Picks from our General Manager, Lyn.
Elise Perez, a high school drop out, grew up in public housing. Jamey Hyde, a Yale student, is the scion of a famously wealthy family. Jardine Libaire teases the reader along, gradually unwinding the development of their relationship out as they fumble along discovering each other and themselves, and surprising everyone. It is the 1980s and New York and they are young, and so there is lots of sex, but the innocence remains. Love is timeless.
emoir is a difficult form. Besides the necessary writing skills, one must be honest with the reader and with oneself. We might be endlessly fascinating to ourselves, but the ability to distinguish what is interesting to another, baring the soul without boring, is a higher act. Patricia Lockwood dances on this tightrope with grace and aplomb, sharing the story of her life, and her family's, as a daughter of a Catholic priest (yes, it can happen). Recounting her unconventional childhood and her experience returning to her parent's home to live as an adult, Ms. Lockwood reminds the reader that parents are people too.
As the director of the Southern Foodways Association, John T. Edge has long sought to understand the South, its history and people, through its food, then and now.What people choose to eat, eat when they have no choice, where and with whom is life sustaining, literally and figuratively. In the South, with its rich agricultural environment and mix of people, complex, fascinating and sometimes troubled, food can tell a story. Going back sixty years, John T. has in his prose, sussed out these stories and by writing it down, is helping to shape a better future.
Chanelle Benz is a shapeshifter, a time traveller, an heir to Flannery O'Connor, a sculptor of language, and a writer to watch. Her debut collection of short stories is wildly imaginative and varied, with contemporary stories, a western, "Adela," a purported found tale from 1829 with scholarly footnotes, and another told by a bookseller and former monk in the sixteenth century. All, like "The Mourners," from which the title comes, are dark but still manage to zap the reader with little electrical jolts of surprise. There are no happy endings and none are truly innocent, but the stories are a sign that the future of American literature is bright.
The 2014 winner of the National Book Award for Young People’s Literature delivers her first adult novel in twenty years. Drawing on her past, shared with us in her memoir, Brown Girl Dreaming, Woodson transports the reader to Another Brooklyn. The Brooklyn of the 1970s, before hipsters and gentrification, when revolution and desperation was in the air. Four adolescent girls ban together in their friendship to protect each other from an unsympathetic world. Together they are beautiful and strong and nothing can touch them. But they can’t stay together forever and as they seek their way out, the spell protecting them is broken. This deceptively slim volume contains a powerful story. As a poet, Ms. Woodson has crafted Another Brooklyn so that each word and sentence is weighted and balanced so as to convey the wilderness that is girlhood.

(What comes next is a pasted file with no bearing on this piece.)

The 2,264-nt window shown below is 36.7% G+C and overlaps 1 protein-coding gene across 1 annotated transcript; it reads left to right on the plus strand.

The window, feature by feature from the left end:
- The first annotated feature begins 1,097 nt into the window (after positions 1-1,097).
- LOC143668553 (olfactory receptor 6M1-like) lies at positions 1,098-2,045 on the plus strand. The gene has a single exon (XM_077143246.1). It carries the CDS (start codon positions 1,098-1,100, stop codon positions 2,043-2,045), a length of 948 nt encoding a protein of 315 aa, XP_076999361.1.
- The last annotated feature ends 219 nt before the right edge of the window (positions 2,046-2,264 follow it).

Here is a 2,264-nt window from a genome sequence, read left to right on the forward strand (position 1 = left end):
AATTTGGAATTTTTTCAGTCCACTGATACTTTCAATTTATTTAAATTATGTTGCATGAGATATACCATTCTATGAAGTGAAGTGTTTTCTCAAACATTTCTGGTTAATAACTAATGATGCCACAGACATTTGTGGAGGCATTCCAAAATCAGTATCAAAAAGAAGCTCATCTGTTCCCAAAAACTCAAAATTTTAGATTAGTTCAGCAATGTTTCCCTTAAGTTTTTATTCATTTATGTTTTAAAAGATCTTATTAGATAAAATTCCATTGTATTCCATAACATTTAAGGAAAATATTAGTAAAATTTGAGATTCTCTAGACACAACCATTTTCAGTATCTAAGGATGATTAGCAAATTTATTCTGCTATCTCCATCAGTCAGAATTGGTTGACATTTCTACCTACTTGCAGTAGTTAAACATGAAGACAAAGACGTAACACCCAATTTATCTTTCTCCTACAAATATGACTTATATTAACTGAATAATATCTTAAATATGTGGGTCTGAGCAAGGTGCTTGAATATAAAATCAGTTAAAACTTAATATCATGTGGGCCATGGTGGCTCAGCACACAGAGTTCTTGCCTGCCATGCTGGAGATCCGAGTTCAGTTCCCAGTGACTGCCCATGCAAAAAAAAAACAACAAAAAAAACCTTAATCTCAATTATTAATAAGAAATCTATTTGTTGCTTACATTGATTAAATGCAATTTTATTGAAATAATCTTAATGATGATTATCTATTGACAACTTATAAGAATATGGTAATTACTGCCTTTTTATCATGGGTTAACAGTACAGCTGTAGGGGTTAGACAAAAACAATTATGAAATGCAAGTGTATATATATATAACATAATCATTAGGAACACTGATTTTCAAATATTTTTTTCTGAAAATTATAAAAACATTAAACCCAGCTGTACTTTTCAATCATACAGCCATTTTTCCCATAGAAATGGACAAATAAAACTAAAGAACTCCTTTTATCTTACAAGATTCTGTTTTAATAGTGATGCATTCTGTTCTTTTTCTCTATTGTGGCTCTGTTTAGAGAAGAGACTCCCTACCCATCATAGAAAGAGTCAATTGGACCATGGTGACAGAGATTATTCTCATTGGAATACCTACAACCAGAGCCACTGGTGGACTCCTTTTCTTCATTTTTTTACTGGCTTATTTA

A mother and her four year old son spend the afternoon at the zoo. Over the course of the next few hours, their benign play place becomes a frightening jungle when they are trapped within when shooters take it over. An exploration into the depth and width of maternal bond, it is also a thrilling page turner that will give your heart a workout.
Following the Civil War, Captain Kidd, no longer a young man, travels the countryside reading to audiences the news of the world from newspapers. Offered fifty dollars to transport an orphaned young girl to her relatives—a seemingly easy task. But she had been kidnapped and adopted by Kiowa at a young age, forgotten English, and had no desire to be cooperative. Reminiscent of True Grit, characters come alive in this elegant novel.
Like the 1950s television program, THIS IS YOUR LIFE, HARRIET CHANCE! flashes back on moments in the now 78-year life of Harriet Chance from toddler to widowhood. With quirky and sharp humor, Jonathan Evison, author of WEST OF HERE and THE REVISED FUNDAMENTALS OF CAREGIVING, examines life and love and family in a kind and forgiving way without glossing over the rotten patches. Sherman Alexie named him “the most honest white man alive,” and we would add one of the most empathetic.
Ove's life and everything in it is punctual, tidy and in perfect working order. But without his wife he has nothing to live for and decides to fix it with as little as possible. Unfortunately, he keeps getting interrupted by his neighbors and their chaotic, messy lives. A little Scrooge, a little Archie Bunker and a lot of heart. Funny and touching.
Madeleine is a jazz singer, has an impressive command of profane language, is recently motherless, and is nine years old. Her teacher, Miss Greene, is going to a dinner party where she’ll be reunited with high school friends and her prom date. Max Lorca, the owner of the Cat’s Pajamas, a famous jazz club, is trying to come up with cash to cover fines for a long list of violations. These and other characters move on their improvised and syncopated paths toward the early morning.